FIG. 6 shows details of the filter frame 56 per se which has the purpose of holding the Cottonow "3" material 59 which is part of the three layered second stage of filter 55.
Referring now to FIG. 7, there is shown a two stage filtration system including a first stage with a layer of coarse sponge plastic material 57 which is positioned on the fill side of the filter/reservoir 28 and functions to remove material in the volume of over 100 to 150 microns in size. The coarse filter material 57 is compressed against the next three layers of filter material in which fine filtration takes place.
In the second stage, fine filtration functions to remove any remaining impurities in the volume of 27 to 40 microns in size. Fine filtration of volume is achieved by passage through three layers of filter material, including a first layer of nylon mesh 58, followed by Cottonow "3" material 59, and a second layer of nylon mesh 58. As fine filtration takes place, volume is passed into front reservoir chamber 28B for circulation in the system. The filter 55 is assembled by inserting Cottonow filter material 59 in the center of the frame 56. A fine nylon mesh "sock" 58 fused into two sides is slipped over the frame 56 containing the Cottonow material 59, forming three layers. The coarse layer 57 of filter material is then applied to the frame 56 to complete the wafer effect. Coarse layer 57 is made of plastic sponge material woven in a matrix to prevent particles in excess of 150 microns from passing through it. After the frame 56 is assembled with filter media, it is installed and sealed in the filter seat formed by seat flanges 47 and 48.
Referring now to FIG. 8, heat exchange component 30 may be seen with its various connections 30A, 33, and 31A to the various pathways of the system. As illustrated, heat exchange component 30 includes a hollow interior to permit the passage of volume therethrough and is shaped in the form of an inverted-U. The inverted-U member is made of an aluminum alloy with the inner wall 51 coated with aluminum-telfa to assist in the conduction of heat from heating element 38 to heat exchange component 30 and thence to the volume flowing therethrough. The exterior aluminum wall 38A of the heating element 38 and the interior wall 51 of heat exchange component 30 are disposed in a male-female relationship.
Heat exchange component 30 receives its volume supply from roller pump 22 which has created the flow for the entire system. As volume flows through heat exchange component 30, heat exchange between volume and the walls 38A and 51 takes place and recirculated volume is heated to a pre-set temperature by the setting of thermostat control knob 39A. The heater element 38 is heated by 115 volts, AC current via grounded cord 40 plugged into an accessory outlet on the control panel 12. The heat exchange component 30 is considered to be another safety feature, as infusing volume to a patient under 37 degrees C., can cause the patient to go into a state of shock.
Turning now to FIG. 9, the heat exchange component 30 and the pump housing 21 may be seen in dashed lines. Heating element 38 has an upper arched portion which conforms to U-shaped configuration of heat exchange component 30. Thermostat 39 may be seen with control knob 39A for setting the desired temperature in FIG. 9. As pointed out earlier, heating element 38 and thermostat 39 are durable components of the RID 10.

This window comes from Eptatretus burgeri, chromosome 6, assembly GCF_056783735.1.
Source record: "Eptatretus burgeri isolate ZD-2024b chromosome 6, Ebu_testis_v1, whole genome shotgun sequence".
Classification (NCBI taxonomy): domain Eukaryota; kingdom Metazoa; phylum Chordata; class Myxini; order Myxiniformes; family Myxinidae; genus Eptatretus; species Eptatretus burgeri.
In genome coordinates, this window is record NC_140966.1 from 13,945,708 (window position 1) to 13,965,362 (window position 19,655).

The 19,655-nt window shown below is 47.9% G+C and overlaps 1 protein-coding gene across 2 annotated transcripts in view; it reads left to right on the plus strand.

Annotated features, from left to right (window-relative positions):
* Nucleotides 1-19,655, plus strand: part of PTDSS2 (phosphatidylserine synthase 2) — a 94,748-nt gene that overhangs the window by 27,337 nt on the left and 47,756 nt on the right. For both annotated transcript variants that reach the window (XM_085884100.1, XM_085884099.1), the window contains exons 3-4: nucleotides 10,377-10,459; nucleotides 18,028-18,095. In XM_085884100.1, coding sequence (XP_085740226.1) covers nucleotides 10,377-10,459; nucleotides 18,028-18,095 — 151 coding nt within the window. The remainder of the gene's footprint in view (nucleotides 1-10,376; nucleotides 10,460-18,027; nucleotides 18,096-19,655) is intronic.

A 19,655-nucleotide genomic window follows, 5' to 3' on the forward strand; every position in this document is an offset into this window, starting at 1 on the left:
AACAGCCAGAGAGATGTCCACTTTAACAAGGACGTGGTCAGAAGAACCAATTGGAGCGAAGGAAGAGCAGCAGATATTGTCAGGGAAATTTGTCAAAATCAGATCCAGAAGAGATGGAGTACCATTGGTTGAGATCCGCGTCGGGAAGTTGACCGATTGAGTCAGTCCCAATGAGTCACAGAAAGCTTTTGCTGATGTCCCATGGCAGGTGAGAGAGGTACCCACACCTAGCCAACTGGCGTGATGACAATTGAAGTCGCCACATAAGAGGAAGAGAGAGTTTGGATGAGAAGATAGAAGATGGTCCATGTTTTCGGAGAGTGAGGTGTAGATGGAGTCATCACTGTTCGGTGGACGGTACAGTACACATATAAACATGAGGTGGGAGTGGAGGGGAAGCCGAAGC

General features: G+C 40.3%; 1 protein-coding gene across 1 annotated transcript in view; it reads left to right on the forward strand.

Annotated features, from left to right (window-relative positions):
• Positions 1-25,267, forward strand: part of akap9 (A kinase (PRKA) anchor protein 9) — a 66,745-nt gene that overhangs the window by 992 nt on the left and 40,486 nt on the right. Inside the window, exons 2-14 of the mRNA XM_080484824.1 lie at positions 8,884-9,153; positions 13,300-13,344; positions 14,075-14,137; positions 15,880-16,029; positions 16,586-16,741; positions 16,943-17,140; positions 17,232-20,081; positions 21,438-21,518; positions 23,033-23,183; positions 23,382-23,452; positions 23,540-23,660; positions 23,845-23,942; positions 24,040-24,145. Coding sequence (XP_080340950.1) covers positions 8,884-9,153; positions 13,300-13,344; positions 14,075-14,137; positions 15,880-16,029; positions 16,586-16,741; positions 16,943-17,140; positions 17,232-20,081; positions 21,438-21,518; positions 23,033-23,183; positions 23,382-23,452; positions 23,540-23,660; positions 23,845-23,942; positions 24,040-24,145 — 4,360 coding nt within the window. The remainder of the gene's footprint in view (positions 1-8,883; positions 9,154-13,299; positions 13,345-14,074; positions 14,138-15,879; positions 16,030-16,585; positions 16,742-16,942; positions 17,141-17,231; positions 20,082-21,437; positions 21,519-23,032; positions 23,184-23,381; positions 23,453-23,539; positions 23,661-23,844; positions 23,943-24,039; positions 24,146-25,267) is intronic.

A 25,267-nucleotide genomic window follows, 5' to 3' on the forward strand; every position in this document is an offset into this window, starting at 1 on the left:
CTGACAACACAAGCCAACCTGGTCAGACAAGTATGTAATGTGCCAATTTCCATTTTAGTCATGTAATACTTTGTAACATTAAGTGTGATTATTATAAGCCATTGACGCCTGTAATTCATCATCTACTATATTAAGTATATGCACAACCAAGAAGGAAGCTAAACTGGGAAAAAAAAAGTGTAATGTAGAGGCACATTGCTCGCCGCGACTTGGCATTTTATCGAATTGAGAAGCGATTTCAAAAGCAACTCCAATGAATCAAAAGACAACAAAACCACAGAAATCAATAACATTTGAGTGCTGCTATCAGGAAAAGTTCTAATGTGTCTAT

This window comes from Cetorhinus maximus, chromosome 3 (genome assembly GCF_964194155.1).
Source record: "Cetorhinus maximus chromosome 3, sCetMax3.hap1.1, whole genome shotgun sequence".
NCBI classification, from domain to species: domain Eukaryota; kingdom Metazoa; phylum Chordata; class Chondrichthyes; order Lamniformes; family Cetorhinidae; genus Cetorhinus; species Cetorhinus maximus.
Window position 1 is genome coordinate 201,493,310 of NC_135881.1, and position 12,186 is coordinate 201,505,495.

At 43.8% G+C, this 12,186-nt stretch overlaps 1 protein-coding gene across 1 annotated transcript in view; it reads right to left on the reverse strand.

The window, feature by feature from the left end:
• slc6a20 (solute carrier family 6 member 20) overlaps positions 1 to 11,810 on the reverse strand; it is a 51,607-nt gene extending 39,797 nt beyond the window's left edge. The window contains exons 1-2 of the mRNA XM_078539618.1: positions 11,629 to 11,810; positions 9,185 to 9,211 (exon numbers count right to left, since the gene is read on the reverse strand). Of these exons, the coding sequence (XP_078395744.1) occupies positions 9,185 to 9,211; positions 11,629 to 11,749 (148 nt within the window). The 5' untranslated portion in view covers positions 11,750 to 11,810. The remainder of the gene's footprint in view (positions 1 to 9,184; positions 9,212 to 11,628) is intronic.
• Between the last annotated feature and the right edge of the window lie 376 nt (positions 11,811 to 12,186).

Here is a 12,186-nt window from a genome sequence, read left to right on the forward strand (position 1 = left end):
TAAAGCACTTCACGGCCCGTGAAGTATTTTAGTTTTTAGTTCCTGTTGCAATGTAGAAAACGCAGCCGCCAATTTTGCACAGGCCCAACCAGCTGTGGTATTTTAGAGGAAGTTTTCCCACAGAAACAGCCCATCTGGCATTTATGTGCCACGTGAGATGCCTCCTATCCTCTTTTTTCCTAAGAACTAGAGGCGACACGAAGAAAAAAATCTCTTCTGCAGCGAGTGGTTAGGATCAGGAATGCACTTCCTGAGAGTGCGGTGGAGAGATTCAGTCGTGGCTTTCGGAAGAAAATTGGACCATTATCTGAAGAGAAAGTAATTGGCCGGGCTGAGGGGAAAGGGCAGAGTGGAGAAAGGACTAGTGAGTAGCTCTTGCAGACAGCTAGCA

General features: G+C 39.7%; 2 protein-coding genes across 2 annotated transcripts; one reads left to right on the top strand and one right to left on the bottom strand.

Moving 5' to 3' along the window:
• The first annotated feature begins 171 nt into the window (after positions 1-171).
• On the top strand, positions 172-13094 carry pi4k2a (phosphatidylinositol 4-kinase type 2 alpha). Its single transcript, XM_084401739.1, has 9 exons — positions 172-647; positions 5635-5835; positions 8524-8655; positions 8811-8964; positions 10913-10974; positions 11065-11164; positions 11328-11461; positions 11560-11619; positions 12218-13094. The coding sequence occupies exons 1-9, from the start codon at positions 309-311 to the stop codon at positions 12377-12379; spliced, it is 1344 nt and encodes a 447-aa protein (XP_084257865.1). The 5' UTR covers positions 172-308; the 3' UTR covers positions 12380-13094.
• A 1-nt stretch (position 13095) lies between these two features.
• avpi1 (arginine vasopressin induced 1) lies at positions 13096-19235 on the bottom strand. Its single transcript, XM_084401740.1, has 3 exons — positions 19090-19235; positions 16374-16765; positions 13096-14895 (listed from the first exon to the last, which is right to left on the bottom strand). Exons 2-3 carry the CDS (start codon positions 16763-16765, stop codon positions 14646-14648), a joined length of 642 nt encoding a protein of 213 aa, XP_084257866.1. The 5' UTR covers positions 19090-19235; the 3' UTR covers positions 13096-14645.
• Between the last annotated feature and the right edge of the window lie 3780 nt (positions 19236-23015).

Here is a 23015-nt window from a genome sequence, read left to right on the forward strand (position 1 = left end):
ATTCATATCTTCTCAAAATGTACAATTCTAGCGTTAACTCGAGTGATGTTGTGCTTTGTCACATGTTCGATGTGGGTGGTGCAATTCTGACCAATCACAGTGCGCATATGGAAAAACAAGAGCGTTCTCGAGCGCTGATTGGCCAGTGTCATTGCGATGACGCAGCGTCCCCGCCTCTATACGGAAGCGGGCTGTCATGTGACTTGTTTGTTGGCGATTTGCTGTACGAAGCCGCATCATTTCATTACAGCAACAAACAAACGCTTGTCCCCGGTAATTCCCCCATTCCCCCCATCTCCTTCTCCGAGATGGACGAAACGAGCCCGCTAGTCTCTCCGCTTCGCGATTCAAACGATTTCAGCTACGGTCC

Spring loaded pressure control valve 45, which may be seen in FIG. 10, provides another of the enumerated safety features of the RID 10. As shown, pressure control valve 45 comprises a threaded screw 60 which is threaded into stationary disc 65. Extending upwardly above valve 45 is a graduated cylindrical housing 66 with a removable cap 64 thereon to permit access to the screw head 67 which is provided with a slot (not shown) in its upper surface to receive a screwdriver to make the necessary adjustment to the valve 45. Attached to the lowermost end of screw 60 is a perforated base disc 61 which biases spring 62 into engagement with ball 63. Disc 61 is perforated to permit volume to flow therethrough when ball 63 is unseated from seat 35A.
The function of valve 45 is to regulate system pressure and, more specifically, infusion pressure to the patient. As can be seen, valve 45 includes a spring loaded, adjustable ball valve 63 which seats on seat 35A, with helical spring 62 having a known resiliency that can be adjusted with compression. When the screw 60 is advanced, compression on the spring 62 is increased and when withdrawn, decreased. The adjustable limits of the valve 45 are limited by the distance the adjusting screw 60 can travel in its housing 66. An adjustable range of 100 to 300 mm Hg is provided and access to the adjustment screw 60 is obtained through the access port when cap 64 is removed. The normal setting for valve 45 is in the range of 230-300 mm Hg, but may be changed depending on the body size of the patient or any other variable which may indicate that a change in pressure is desirable.
The pressure control valve 45 is positioned as near as possible to the patient to sense an overpressure condition. When such a condition exists, the valve 45 will open by unseating from seat 35A and volume will escape around the ball 63 through perforations in disc 61 and back through the system in the pathways 36A, 36, and 32. The illustrations of the valve 45 are not intended to be "as built" drawings, but rather to indicate its position and general construction characteristics.